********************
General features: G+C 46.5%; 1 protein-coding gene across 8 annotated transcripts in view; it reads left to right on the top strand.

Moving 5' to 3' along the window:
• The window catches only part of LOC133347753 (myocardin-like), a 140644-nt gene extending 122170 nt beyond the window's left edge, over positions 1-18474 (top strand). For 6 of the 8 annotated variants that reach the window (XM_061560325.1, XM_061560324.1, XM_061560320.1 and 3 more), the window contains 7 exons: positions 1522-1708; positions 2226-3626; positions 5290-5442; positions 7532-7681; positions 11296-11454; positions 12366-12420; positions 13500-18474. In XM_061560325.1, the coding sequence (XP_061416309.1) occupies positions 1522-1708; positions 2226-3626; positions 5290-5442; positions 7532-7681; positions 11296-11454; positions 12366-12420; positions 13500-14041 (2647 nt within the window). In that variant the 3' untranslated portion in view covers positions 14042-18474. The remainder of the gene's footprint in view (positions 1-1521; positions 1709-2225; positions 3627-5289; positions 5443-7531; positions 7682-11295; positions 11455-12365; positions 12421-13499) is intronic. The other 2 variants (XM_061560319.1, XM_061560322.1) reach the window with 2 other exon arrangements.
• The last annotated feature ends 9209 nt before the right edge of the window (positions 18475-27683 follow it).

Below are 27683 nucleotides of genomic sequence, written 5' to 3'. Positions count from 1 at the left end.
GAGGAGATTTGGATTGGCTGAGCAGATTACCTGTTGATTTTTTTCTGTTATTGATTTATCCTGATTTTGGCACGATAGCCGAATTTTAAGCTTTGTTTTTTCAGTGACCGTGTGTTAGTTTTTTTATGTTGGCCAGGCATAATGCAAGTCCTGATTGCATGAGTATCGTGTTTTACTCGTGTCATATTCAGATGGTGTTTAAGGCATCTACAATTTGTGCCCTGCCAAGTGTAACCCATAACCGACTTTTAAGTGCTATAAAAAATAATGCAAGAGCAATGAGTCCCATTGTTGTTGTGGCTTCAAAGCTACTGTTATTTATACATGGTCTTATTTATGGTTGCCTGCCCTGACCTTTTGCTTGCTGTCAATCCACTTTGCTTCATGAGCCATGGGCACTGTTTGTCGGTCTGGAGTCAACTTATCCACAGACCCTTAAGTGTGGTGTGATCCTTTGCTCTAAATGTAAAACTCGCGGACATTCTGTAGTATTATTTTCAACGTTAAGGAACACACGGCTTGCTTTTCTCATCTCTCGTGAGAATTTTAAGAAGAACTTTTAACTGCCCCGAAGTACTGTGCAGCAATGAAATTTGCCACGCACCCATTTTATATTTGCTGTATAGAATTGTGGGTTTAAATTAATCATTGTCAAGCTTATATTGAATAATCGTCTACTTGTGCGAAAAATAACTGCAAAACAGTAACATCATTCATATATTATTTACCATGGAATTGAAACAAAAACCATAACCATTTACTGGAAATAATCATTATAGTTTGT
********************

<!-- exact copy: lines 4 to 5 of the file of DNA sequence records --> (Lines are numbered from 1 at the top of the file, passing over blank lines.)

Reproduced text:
• The last annotated feature ends 9209 nt before the right edge of the window (positions 18475-27683 follow it).

Below are 27683 nucleotides of genomic sequence, written 5' to 3'. Positions count from 1 at the left end.